Veterinary Malpractice-A Different Ball Game
We’re all familiar with the term “malpractice” when it comes to medical care, but when dealing with veterinarians the laws are quite different than they are for medical doctors. Examples of veterinary malpractice include incorrect diagnosis, prescribing inappropriate medication, following a wrong course of treatment or abandonment of treatment altogether.
Awards for veterinary malpractice vary dramatically from medical malpractice. In most cases, if the court rules in your favor in a vet malpractice case, you recover only the costs you paid for your pet’s treatment. If your pet dies, most state laws allow for only the “market value” of replacing your pet. Damages for “pain and suffering” are not considered.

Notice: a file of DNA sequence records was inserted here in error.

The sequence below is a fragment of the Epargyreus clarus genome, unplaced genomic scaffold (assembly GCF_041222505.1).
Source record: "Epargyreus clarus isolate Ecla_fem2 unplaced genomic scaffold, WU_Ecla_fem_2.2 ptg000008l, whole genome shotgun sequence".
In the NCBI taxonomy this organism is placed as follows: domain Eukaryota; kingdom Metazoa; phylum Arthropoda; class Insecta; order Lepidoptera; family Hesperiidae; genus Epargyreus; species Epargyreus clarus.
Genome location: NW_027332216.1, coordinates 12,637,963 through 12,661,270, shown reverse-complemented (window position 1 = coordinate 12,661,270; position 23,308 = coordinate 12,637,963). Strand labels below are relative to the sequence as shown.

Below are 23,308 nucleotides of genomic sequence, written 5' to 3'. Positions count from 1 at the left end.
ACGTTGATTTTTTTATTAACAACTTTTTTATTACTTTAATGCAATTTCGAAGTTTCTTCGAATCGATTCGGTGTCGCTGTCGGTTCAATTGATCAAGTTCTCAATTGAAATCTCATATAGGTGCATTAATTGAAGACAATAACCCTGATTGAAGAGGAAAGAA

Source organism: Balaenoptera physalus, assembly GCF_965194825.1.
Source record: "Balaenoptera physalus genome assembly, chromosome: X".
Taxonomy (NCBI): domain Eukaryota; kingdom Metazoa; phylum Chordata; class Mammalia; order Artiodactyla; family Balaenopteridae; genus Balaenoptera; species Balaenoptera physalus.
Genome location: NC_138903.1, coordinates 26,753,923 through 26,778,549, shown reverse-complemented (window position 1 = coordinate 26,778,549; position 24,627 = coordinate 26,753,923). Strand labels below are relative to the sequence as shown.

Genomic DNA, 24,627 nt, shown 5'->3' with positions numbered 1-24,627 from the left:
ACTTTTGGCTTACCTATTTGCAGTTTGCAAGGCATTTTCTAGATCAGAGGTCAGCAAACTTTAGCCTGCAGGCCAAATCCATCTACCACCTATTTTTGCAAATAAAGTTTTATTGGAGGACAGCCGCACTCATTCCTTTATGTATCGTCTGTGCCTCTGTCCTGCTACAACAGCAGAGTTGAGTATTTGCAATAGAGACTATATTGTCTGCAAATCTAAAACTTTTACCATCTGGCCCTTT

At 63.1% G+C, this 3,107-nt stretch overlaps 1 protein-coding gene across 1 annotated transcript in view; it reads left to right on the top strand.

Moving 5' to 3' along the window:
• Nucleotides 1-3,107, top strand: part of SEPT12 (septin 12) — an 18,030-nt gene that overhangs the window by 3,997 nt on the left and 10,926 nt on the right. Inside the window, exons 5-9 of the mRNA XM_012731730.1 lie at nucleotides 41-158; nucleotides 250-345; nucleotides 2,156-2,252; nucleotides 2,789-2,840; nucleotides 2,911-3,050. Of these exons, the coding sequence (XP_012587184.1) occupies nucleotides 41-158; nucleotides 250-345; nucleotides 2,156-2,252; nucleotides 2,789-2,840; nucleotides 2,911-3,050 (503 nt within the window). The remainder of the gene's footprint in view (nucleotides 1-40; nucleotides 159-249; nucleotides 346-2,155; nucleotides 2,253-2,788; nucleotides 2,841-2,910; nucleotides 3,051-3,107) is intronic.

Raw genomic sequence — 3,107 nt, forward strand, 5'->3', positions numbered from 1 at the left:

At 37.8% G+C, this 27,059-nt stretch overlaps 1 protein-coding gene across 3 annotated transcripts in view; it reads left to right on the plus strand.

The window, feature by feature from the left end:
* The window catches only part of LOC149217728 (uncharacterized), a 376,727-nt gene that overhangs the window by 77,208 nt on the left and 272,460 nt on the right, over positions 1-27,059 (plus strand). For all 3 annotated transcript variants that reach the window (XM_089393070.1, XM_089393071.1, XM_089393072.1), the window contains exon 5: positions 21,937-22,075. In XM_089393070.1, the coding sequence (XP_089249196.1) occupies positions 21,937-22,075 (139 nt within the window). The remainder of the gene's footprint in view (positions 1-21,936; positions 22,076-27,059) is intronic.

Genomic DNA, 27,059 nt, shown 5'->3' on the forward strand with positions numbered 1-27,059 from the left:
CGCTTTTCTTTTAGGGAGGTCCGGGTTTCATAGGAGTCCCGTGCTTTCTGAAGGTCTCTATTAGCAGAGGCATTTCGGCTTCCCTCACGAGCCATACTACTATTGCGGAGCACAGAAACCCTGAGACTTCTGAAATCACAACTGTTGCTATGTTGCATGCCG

It’s best to settle vet malpractice cases out of court whenever possible, mediators can be a great help in keeping emotions on both sides in check and coming to a solution workable for both sides.
Veterinarians are licensed in the state where they practice and it is possible to lodge a complaint with the state licensing board if malpractice is suspected. Once a complaint is filed with the board, they will investigate and take whatever action they feel is appropriate. Normal sanctions include fines, suspension or revoking the veterinarians license. Some licensing boards offer a dispute resolution service which can be more cost effective than a court case.
Info for this post from Whole Dog Journal, March 2012